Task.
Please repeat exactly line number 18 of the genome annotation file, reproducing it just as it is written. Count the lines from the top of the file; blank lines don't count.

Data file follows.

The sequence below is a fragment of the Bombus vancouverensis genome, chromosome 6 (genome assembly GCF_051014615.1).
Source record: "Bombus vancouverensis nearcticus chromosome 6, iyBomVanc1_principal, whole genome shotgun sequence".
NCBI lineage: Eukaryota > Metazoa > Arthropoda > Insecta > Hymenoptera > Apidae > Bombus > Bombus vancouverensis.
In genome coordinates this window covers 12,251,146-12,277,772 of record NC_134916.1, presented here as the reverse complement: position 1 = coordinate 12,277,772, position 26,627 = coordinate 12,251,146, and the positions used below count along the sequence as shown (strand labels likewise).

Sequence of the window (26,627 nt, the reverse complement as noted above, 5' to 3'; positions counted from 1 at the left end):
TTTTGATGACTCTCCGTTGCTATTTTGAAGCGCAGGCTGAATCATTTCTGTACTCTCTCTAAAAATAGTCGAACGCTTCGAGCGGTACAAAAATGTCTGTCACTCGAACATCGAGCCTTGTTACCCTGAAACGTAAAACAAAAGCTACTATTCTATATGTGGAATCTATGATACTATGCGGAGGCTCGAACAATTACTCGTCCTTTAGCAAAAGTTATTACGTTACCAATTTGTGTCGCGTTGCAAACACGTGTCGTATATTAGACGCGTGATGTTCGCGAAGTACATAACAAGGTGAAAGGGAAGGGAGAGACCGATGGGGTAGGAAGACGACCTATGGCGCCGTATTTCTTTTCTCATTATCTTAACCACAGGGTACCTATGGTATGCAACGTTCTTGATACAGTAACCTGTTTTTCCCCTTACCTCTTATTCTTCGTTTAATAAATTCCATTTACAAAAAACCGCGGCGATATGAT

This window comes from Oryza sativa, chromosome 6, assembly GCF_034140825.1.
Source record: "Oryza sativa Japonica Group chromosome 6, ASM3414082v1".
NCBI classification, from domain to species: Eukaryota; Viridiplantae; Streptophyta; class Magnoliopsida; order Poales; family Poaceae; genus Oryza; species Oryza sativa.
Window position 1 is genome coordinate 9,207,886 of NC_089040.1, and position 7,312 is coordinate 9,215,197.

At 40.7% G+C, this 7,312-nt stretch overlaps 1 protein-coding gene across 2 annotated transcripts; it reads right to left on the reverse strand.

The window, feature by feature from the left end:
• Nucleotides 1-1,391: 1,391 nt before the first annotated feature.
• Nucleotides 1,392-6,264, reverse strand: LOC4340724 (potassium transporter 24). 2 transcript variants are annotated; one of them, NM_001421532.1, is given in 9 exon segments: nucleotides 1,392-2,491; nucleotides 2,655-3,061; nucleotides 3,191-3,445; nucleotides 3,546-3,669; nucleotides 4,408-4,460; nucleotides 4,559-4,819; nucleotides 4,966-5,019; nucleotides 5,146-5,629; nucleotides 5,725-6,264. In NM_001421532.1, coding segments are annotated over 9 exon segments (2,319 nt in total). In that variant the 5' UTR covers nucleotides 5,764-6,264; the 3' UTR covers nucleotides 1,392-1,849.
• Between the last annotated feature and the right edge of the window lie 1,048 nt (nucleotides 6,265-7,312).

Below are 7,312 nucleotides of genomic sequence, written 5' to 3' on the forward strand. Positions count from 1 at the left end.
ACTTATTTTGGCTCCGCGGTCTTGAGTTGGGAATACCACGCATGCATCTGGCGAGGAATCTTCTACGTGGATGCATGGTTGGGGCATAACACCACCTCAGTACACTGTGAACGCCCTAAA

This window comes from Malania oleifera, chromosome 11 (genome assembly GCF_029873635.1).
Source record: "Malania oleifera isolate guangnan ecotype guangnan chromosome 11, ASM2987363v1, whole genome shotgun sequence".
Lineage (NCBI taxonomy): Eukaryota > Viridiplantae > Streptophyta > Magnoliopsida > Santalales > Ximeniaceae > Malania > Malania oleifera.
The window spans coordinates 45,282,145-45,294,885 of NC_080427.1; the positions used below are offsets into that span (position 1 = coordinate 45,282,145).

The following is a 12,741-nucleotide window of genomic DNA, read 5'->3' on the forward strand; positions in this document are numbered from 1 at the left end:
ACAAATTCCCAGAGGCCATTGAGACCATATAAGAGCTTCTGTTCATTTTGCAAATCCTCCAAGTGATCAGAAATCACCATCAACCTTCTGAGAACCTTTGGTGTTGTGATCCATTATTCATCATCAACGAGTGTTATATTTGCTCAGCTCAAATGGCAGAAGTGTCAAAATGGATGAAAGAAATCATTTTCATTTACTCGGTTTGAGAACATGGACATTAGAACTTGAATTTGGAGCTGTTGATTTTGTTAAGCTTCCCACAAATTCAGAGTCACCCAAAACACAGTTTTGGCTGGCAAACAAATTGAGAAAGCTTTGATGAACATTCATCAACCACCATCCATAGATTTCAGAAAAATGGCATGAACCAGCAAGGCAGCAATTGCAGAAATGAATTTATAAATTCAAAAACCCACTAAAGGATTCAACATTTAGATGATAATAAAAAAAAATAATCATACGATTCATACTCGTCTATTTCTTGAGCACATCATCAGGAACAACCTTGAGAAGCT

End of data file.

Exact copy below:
This window comes from Malania oleifera, chromosome 11 (genome assembly GCF_029873635.1).